Allan Davies (right) and his brother Edward

Rossland business owner retires after 61 years serving community

After 61 years of working for and running a family trucking business in Rossland, Allan Davies is retiring.

After 61 years of working for and running a family trucking business in Rossland, Allan Davies is retiring, freeing up his time for fishing and camping.

Davies’ parents, Ted and Doris, started Davies Transfer 81 years ago in 1935, and Davies has been working for the family business since he was 16 years old. Now at 77 years old, Davies’ brothers have finally convinced him to slow down, but he isn’t giving up on work entirely. Davies has passed on the garbage side of Davies Sales and Service Ltd. to Alpine Disposal and Recycling Ltd., but plans to continue taking BCAA service calls, and responding to lockouts and towing calls, during the winter, as his family is one of the longest running BCAA contractors at 74 years.

But his wife is making a claim on his summer time. She’s created a bucket list for Davies with both leisurely to-dos, like visiting family around the country and going on a camping trip that lasts longer than three days, and things to do around the house and yard.

A history of hard work

When he first started working for the family business, Davies delivered groceries after school and picked up mail from 15 mailboxes around town and delivered it to the post office. Once he’d finished school, Davies started driving freight trucks from Trail to Rossland, and when his brother Ron branched off with this own moving and storage business, Davies also started driving for him, making trips to areas across BC.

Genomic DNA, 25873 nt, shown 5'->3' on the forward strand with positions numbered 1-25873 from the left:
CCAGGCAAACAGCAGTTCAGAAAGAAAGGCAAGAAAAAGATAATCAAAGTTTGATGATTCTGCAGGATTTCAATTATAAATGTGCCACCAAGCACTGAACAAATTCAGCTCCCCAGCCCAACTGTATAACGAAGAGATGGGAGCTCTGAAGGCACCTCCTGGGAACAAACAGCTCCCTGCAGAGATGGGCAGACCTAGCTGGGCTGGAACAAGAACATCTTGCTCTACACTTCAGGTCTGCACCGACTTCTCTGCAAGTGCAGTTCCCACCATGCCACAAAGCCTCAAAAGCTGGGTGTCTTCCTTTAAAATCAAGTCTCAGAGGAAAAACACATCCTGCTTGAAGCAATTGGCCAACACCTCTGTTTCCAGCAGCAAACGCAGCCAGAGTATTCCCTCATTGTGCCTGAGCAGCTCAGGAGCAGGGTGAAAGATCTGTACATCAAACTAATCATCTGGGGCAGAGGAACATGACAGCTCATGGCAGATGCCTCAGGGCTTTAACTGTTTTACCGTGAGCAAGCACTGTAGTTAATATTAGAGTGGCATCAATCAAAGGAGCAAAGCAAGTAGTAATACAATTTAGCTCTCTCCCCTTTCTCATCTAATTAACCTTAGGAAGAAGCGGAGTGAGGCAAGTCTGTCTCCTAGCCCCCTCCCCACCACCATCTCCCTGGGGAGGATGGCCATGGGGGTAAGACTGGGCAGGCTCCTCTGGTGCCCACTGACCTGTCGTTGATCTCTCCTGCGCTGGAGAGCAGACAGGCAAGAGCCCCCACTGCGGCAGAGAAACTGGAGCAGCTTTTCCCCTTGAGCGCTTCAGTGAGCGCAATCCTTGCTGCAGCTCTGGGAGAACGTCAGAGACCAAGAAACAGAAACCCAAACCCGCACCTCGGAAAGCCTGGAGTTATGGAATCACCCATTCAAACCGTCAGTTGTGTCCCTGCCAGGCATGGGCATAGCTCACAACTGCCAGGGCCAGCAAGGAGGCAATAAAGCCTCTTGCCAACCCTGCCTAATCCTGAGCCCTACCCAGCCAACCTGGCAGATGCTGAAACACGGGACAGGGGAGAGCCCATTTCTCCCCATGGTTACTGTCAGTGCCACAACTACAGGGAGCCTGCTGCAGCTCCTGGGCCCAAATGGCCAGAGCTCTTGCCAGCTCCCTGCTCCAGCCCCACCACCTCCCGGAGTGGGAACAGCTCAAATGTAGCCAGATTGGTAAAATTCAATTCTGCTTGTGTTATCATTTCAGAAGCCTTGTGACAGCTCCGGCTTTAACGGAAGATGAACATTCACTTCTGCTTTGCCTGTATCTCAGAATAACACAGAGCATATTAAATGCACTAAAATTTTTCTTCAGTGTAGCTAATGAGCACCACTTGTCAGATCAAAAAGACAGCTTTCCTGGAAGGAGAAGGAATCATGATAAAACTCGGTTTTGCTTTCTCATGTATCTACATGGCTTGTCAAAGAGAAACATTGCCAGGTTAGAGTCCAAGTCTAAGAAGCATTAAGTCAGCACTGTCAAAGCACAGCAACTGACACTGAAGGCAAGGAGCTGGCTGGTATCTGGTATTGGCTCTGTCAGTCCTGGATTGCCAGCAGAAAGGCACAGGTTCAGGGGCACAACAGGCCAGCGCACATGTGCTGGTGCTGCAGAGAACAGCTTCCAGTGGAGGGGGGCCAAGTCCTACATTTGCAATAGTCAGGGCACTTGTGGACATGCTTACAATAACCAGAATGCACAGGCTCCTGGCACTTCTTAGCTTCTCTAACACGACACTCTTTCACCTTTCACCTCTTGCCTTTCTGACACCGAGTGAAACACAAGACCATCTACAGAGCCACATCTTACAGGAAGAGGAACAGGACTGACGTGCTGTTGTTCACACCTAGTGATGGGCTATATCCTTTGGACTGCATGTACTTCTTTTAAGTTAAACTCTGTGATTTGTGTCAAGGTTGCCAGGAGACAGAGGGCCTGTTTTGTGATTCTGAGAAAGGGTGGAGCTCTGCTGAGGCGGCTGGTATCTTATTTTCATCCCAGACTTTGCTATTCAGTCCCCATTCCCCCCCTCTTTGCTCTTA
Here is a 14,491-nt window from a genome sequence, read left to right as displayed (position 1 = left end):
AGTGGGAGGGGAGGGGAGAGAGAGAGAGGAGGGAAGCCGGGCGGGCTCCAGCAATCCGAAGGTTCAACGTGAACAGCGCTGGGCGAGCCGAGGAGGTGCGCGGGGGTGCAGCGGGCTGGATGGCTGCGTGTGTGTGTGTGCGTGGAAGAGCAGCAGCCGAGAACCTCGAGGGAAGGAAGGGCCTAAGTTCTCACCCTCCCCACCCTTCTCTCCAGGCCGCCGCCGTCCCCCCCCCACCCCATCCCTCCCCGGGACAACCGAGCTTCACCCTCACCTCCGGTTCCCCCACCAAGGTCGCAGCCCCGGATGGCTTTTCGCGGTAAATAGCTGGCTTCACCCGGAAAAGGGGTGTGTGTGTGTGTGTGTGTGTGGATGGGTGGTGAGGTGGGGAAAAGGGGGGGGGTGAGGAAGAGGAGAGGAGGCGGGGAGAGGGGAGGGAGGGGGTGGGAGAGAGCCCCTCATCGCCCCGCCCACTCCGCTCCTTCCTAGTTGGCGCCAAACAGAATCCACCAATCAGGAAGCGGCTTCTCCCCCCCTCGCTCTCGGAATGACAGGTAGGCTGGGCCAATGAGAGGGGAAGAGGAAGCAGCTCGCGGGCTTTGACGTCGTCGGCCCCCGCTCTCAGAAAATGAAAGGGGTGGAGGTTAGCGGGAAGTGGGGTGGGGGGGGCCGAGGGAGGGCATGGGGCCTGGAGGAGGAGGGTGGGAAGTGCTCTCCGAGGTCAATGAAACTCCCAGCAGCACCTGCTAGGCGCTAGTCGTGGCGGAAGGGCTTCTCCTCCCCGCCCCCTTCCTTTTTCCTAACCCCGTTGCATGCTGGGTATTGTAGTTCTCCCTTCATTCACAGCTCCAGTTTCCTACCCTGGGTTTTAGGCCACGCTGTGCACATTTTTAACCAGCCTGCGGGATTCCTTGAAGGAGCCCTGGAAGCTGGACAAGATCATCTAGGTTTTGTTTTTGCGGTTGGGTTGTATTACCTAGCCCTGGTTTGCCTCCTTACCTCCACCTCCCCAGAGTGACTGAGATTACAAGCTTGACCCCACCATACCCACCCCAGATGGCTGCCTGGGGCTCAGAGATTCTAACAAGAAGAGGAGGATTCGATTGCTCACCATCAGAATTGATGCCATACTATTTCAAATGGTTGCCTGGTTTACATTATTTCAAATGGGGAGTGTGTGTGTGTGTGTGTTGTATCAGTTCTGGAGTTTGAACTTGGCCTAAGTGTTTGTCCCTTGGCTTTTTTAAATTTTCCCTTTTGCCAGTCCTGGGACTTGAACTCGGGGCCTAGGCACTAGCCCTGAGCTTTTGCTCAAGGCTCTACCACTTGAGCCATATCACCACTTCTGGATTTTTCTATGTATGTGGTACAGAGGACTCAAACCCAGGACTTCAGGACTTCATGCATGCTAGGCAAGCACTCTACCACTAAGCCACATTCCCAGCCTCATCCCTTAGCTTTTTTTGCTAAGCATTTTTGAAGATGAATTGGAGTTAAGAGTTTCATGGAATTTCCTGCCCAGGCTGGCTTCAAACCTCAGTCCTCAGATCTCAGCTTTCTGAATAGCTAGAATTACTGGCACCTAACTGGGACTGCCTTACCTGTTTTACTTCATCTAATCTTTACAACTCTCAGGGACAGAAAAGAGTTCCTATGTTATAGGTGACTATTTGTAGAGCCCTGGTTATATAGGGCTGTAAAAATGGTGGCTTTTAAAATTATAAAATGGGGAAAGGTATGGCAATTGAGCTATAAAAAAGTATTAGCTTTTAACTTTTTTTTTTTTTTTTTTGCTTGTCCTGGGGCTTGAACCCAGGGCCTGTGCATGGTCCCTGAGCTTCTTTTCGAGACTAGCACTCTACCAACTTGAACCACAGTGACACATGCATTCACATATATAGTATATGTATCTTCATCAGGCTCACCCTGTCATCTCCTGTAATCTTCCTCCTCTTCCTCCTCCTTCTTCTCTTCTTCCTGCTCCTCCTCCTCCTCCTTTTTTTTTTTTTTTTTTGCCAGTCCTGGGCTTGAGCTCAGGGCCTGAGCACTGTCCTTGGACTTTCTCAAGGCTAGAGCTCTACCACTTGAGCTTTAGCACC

In the ′70s, Davies started building his own side of the business, purchasing the Royalite Gas Station, which was next to where the Rossland Fine Wine Store is now, and opening a Jeep dealership. Allan ran the dealership, which offered local mountain dwellers much-needed four-wheel drive vehicles, for over 20 years, before taking on towing and running the service station full-time. He also started a contract plowing sidewalks for the City of Rossland.

In the mid-’80s, he started collecting recycling at his shop, with volunteers and individuals with developmental disabilities sorting the recyclables. The operation grew so the City of Rossland built a new recycling depot, which continued for approximately 12 years before the regional district took over recycling operations.

But of course, Rossland residents know him these days because he’s been responsible for the City of Rossland’s curbside and container contracts since 1991, or for the past 25 years, and he’s strived to provide that service with the utmost integrity and friendly customer service.

 

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